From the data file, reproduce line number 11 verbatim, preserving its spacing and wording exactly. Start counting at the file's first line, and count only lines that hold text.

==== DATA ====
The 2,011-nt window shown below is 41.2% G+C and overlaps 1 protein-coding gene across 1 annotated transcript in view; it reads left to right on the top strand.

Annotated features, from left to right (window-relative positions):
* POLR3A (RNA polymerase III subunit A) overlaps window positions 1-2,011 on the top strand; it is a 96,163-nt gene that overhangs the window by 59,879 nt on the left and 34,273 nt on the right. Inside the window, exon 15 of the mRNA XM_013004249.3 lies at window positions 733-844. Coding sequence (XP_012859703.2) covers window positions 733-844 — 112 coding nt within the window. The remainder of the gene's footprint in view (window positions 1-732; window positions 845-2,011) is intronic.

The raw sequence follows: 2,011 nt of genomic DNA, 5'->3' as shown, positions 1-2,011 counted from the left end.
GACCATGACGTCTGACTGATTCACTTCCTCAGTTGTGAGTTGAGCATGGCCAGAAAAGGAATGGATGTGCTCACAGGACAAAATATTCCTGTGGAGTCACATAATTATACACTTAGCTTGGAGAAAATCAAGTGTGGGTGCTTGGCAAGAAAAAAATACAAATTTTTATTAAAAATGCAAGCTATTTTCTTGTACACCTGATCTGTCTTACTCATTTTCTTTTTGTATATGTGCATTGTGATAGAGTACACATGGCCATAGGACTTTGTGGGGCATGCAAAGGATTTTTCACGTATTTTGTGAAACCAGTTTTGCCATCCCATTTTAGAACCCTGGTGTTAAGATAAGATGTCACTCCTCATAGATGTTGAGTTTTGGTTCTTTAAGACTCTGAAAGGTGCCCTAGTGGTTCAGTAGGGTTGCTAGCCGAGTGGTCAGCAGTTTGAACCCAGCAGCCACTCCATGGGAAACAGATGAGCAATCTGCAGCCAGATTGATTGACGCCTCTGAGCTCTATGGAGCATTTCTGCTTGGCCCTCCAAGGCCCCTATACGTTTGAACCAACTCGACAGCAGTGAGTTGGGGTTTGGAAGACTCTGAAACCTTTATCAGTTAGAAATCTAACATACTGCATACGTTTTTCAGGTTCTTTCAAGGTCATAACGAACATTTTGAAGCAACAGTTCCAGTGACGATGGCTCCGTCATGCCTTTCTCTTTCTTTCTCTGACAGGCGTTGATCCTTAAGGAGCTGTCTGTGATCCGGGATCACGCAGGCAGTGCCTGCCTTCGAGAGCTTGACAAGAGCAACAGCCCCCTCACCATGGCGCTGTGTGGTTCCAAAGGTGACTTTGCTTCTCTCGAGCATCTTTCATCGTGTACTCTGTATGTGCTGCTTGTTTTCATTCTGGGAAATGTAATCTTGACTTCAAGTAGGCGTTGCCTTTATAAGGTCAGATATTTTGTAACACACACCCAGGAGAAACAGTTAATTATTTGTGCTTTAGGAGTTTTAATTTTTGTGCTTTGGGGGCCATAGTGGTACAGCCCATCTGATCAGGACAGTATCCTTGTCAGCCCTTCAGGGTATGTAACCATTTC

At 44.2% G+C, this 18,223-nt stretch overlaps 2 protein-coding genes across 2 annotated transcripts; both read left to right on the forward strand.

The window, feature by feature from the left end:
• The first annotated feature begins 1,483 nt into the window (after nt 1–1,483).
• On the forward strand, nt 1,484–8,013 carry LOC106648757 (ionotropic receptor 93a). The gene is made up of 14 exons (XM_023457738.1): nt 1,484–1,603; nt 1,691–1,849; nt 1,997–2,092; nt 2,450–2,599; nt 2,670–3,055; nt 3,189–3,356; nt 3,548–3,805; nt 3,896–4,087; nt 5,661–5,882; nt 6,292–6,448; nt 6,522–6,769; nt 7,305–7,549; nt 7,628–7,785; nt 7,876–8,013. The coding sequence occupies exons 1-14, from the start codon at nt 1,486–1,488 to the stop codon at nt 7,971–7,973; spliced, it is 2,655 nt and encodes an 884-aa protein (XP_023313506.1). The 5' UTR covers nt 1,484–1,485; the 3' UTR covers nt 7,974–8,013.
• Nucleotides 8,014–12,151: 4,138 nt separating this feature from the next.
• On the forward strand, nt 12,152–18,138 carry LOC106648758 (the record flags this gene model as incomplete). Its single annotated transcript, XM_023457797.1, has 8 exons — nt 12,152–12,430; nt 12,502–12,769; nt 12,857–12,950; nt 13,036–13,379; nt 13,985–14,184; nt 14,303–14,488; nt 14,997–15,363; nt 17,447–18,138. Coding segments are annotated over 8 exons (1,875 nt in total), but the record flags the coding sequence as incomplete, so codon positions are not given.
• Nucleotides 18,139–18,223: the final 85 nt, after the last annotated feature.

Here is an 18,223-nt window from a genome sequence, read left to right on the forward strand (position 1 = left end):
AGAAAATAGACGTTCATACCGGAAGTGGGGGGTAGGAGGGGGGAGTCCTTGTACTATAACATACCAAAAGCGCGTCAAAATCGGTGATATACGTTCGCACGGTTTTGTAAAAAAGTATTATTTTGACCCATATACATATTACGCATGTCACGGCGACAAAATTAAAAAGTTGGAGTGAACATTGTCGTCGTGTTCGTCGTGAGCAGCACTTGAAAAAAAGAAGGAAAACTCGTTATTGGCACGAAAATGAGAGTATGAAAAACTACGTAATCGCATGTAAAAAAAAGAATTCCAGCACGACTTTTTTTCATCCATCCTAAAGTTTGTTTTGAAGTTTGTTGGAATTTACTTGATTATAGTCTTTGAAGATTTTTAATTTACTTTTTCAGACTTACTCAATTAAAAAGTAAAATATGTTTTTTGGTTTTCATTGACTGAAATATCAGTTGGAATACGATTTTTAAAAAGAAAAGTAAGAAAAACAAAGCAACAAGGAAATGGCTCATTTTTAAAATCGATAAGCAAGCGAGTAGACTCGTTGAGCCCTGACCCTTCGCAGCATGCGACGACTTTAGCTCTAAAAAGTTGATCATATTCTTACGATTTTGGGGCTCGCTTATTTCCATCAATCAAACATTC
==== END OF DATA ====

• On the forward strand, nt 12,152–18,138 carry LOC106648758 (the record flags this gene model as incomplete). Its single annotated transcript, XM_023457797.1, has 8 exons — nt 12,152–12,430; nt 12,502–12,769; nt 12,857–12,950; nt 13,036–13,379; nt 13,985–14,184; nt 14,303–14,488; nt 14,997–15,363; nt 17,447–18,138. Coding segments are annotated over 8 exons (1,875 nt in total), but the record flags the coding sequence as incomplete, so codon positions are not given.